Jordan has returned its ambassador to Israel three months after recalling him to Amman because of Jewish activists on the Temple Mount, which promoted daily violence by Arabs.
International media tried to explain that a spree of grisly Arab terrorist attacks on Jews was a result of Muslim anger over Jews on the Temple Mount.
Mohammad al-Momani, the Jordanian government spokesman, told The New York Times that there has been a “significant improvement” in coordination with Israel for Muslims to pray at the Al Aqsa mosque on Fridays, the Muslim Sabbath, and with Muslim clerics for tourists and Jews to visit the holy site.
“We felt the message was heard loud and clear, and it is time for the ambassador to go back and to continue following Jordanian interests,” Momani told the newspaper.
The envoy, Walid Obeidat, arrived in Tel Aviv Monday night.
Prime Minister Binyamin Netanyahu stated, “This is an important step that reflects the shared interests of Israel and Jordan and first among them, stability, security and peace.”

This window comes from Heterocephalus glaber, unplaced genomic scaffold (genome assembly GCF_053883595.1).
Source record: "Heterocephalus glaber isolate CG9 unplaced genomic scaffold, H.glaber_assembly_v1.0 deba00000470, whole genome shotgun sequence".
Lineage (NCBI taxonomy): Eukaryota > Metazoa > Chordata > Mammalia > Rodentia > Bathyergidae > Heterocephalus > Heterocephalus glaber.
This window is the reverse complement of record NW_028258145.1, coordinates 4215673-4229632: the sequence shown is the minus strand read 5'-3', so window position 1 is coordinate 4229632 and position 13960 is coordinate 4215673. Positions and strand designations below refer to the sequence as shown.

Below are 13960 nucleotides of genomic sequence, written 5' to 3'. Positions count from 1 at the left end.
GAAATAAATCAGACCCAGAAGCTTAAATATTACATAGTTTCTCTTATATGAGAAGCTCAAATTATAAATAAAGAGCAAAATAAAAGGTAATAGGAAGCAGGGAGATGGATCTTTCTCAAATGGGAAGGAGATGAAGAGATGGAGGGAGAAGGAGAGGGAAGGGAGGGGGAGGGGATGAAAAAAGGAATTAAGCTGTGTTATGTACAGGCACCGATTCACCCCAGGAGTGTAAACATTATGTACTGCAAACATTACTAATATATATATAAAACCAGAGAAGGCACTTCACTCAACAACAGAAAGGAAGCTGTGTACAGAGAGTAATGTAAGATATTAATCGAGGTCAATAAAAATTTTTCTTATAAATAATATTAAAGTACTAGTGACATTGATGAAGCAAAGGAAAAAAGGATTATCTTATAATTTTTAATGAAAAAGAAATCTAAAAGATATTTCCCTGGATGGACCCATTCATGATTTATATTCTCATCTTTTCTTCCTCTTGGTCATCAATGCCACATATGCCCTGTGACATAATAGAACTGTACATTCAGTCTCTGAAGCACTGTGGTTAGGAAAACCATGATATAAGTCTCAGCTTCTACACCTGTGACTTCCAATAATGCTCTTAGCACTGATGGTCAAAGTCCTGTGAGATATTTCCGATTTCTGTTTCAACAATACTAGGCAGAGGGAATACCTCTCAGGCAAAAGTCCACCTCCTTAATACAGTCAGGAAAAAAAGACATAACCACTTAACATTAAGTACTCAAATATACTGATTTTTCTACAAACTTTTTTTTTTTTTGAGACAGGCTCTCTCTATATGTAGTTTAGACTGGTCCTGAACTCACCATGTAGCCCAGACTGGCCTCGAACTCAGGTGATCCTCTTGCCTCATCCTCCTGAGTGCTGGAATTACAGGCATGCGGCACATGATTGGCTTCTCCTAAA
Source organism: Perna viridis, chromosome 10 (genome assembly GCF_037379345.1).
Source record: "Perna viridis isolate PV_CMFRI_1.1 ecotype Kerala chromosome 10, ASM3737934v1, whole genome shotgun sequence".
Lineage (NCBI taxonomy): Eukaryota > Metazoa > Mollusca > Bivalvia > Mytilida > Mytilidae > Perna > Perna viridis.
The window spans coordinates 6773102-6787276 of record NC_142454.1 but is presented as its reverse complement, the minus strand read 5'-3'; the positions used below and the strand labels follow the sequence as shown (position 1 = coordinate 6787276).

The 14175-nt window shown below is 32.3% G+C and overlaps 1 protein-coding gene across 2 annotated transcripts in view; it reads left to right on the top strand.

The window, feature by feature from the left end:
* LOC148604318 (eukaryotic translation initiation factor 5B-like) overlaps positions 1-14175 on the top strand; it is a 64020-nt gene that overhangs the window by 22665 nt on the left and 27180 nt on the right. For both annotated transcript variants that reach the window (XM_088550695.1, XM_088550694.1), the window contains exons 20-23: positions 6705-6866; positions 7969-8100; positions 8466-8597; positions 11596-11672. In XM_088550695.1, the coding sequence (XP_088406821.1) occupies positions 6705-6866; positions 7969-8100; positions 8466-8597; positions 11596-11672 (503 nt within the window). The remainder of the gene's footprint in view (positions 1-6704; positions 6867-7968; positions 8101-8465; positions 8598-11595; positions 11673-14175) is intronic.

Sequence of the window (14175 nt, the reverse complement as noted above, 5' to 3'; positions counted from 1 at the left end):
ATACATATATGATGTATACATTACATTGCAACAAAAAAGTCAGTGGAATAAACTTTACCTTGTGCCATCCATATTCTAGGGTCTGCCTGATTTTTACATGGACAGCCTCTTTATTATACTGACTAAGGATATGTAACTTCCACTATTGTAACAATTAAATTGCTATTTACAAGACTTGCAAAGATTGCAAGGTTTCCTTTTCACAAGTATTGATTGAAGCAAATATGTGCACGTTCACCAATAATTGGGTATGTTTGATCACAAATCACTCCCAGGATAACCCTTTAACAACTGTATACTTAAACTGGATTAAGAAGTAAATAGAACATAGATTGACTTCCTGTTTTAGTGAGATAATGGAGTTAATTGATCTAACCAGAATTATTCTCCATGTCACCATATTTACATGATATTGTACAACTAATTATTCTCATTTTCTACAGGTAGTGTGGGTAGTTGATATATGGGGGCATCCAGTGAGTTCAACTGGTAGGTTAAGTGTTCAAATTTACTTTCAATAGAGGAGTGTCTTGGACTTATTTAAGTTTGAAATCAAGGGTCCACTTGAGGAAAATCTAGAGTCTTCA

Daily violence on the Temple Mount three months ago was only the climax of years of anti-Israeli incitement at mosques and in media in the Arab world, including the Palestinian Authority.
Constant reports that Jewish civilians and soldiers “stormed” the Temple Mount, plotting to destroy the Al Aqsa mosque and build the Third Temple were destined to cause a volcanic eruption.
It burst approximately three months ago with Muslims rioting on a daily basis and making it virtually impossible for Jews to visit the Temple Mount, which police often closed off to Jews.
Attempts by Jews to pray at the holy site, forbidden by Muslim authorities, and visits by Knesset Members infuriated Muslims.
U.S. Secretary of State, Prime Minister Binyamin Netanyahu and Jordan’s King Abdullah met in Amman in an unannounced meeting, which paved the way for a return to calm on the Temple Mount.
All of a sudden, two Cabinet ministers announced that Knesset Members should not visit the Temple Mount.
At the same time, Arab media stopped telling readers that Jews are “invading” the Temple Mount and digging tunnels to undermine the Al Aqsa mosque
Nothing was put in writing in Jordan, but it can be assumed that Netanyahu promised that Jews will not pray there.
As previously reported here and here, the Jordanian-Israeli peace treaty specifically provides for mutual respect for worship at the holy site.
As with most treaties between Israel and the Arab world, they simply are the basis for future arguments.